If you’ve studied for the GMAT for a while, you likely have a decent understanding of the answer choices:

(A) Statement (1) ALONE is sufficient, but statement (2) alone is not sufficient to answer the question asked;

(B) Statement (2) ALONE is sufficient, but statement (1) alone is not sufficient to answer the question asked;

(C) BOTH statements (1) and (2) TOGETHER are sufficient to answer the question asked, but NEITHER statement ALONE is sufficient;

(D) EACH statement ALONE is sufficient to answer the question asked;

(E) Statements (1) and (2) TOGETHER are NOT sufficient to answer the question asked, and additional data are needed

And you probably have a device to help you both remember these answer choices and use process of elimination. Some like “AD/BCE” (make your decision on statement 1 and cross out one side), others like “1-2-TEN” (1 alone, 2 alone, together, either, neither). But, ultimately, remembering the answer choices (which are always attached to the question on test day anyway) and understanding how to use process of elimination is just the “price of entry” for actually solving these problems correctly. For true Data Sufficiency mastery and a competitive advantage, you should think of the answer choices this way:

___D___

A_____B

___C___

___E___

Why?

As an added bonus it’s helpful for process of elimination (like the other tools) but as a strategic thought process it can be instrumental in using your time wisely and avoiding trap answers. Because what these answers really mean is:

___D___ — Each statement alone is sufficient

A_____B — One statement alone is sufficient; the other is not

___C___ — Both together are sufficient, but neither alone is sufficient

___E___ — The statements are not sufficient, even together

And since most Data Sufficiency questions are created with one of these constructs:

*One answer seems fairly obvious but it’s a trap

*One statement is clearly sufficient; the other is a little tricky

*One statement is clearly insufficient, but gives you a clue as to something you need to consider on the other

The above chart tells you how to better assess the answer given the answer that looks most promising. Consider a question like:

Set J consists of terms {2, 7, 12, 17, a}. Is a > 7?

(1) a is the median of set J

(2) Set J does not have a mode

For most, statement 1 looks very sufficient, as if a is the “middle number” then it would go between 7 and 12 on the list {2, 7, a, 12, 17}. That would mean that on this chart, you’re at A, as statement 2 is pretty worthless on its own:

___D___

**A**_____~~B~~

___C___

___~~E~~___

You can very confidently eliminate B and probably E, too, but if you’re sitting on a “probable A,” you’ll want to consider one level above and one level below your answer on the chart. Why? Because if the answer is, indeed, trickier than your first-30-seconds-assessment, the options are that either:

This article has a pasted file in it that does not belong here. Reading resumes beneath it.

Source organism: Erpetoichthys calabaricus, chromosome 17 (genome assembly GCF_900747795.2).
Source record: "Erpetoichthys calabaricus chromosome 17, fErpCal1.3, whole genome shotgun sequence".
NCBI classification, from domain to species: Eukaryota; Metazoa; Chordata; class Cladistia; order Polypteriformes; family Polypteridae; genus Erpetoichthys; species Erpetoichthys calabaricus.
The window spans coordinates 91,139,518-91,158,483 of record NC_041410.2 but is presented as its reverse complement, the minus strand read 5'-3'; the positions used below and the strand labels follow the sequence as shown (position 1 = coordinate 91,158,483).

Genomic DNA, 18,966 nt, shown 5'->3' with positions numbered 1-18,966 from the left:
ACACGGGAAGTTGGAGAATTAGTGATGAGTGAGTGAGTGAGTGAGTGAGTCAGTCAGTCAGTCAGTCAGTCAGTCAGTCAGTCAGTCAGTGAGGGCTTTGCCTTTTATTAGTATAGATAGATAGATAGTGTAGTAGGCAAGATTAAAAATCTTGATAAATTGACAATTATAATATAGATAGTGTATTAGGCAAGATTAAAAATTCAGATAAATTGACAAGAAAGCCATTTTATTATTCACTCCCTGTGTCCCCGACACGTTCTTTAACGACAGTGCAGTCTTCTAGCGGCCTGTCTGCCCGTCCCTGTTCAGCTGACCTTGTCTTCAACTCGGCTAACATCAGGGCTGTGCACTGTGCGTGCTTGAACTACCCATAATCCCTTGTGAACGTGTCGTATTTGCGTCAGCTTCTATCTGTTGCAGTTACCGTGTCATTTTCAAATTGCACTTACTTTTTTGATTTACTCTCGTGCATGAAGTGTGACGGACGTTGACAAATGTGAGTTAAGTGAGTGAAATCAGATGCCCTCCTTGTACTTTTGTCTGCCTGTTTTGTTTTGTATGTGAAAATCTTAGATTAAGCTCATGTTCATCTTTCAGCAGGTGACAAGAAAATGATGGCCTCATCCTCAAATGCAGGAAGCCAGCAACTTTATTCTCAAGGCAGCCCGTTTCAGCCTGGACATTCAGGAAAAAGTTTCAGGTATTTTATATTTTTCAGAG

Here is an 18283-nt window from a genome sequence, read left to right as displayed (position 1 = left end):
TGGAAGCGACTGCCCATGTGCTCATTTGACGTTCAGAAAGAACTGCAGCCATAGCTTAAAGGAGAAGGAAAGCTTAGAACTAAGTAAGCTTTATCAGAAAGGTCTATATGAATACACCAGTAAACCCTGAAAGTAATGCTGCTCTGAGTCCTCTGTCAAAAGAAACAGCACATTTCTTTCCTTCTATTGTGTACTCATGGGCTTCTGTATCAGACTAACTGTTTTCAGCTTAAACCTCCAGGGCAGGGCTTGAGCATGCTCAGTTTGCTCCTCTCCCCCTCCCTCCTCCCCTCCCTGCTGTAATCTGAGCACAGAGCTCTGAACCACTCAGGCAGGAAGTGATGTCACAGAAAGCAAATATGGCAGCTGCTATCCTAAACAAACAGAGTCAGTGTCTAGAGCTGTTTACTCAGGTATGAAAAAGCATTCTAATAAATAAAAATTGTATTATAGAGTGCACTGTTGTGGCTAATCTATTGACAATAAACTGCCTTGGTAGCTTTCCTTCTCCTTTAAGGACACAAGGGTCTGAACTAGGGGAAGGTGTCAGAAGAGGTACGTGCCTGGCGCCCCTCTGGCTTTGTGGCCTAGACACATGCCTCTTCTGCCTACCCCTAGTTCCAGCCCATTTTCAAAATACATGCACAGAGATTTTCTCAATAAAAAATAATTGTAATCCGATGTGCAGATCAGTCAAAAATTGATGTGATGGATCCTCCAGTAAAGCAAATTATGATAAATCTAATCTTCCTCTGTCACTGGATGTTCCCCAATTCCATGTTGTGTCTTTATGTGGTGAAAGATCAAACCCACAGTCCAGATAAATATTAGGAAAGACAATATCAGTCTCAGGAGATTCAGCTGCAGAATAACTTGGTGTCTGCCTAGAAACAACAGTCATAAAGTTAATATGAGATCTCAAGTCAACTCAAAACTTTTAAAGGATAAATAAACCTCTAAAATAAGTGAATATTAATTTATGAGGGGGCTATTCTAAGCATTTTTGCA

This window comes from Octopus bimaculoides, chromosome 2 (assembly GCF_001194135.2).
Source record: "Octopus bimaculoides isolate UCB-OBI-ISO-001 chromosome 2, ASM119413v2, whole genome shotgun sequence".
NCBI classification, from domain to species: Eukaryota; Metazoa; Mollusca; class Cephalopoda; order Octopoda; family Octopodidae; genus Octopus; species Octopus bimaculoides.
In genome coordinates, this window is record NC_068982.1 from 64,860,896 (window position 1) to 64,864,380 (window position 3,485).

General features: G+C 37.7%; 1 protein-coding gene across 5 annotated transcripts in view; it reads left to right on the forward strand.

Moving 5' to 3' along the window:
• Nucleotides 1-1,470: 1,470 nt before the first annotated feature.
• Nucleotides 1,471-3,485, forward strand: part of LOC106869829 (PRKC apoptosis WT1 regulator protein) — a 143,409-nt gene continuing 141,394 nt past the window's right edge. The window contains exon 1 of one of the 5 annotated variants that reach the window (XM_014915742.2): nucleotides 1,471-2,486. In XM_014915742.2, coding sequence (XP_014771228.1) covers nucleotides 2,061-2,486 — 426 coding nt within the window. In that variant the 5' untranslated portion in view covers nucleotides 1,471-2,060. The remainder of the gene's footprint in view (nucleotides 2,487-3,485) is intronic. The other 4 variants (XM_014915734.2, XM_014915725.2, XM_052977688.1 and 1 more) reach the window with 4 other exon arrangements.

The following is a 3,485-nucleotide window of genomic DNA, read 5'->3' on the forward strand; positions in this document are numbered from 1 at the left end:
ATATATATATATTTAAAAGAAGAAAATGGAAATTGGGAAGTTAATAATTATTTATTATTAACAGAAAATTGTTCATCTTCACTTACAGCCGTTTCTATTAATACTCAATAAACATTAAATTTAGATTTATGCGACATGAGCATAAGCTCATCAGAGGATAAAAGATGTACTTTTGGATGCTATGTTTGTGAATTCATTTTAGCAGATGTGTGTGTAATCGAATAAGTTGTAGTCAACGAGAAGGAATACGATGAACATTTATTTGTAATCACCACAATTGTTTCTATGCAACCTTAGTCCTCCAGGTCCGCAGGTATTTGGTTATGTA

*The statement you thought was sufficient was close, but there’s a little hiccup (you thought A, but it’s C)

*The statement you thought was not sufficient was actually really cleverly sufficient had you just worked a little harder to reveal it (you thought A, but it’s D)

This is what Veritas Prep’s Data Sufficiency book calls “The Reward System” – many questions are created to reward those examinees who dig deeper on an “obvious” answer via critical thinking, and to “punish” those who leap to judgement and fall for the sucker choice. If A is the sucker choice, the answer is almost always D or C, so you know what you have to do…check to make sure that statement 2 is not sufficient, and then check (often using statement 2) to make sure that you haven’t overlooked a unique situation that would show that statement 1 is actually not sufficient. And here, further review shows this:

If a = 7, a is still the median of the set, but 7 is NOT greater than 7, so that answer would be “no” – there’s a way that a is not greater than 7, so we actually need statement 2. If there is no mode, then a can’t be 7 (that would be a duplicate number, making 7 the mode). So the answer is C, and the Reward System thinking can help make sure you streamline your thought process to help you identify that. If you picked A you’re not alone – many do. But if you picked A and then considered the chart:

___D___

A_____B

___C___

___E___

You should have spent that extra 30 seconds making sure that the answer wasn’t C or D, and that may have given you the opportunity to reap the rewards of thinking critically via the Data Sufficiency question structure.

So remember – merely knowing what the answer choices are is an elementary step in Data Sufficiency mastery; learning to use those to your advantage via the Reward System will help you avoid trap answers and stake your place among those being rewarded.

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*By Brian Galvin*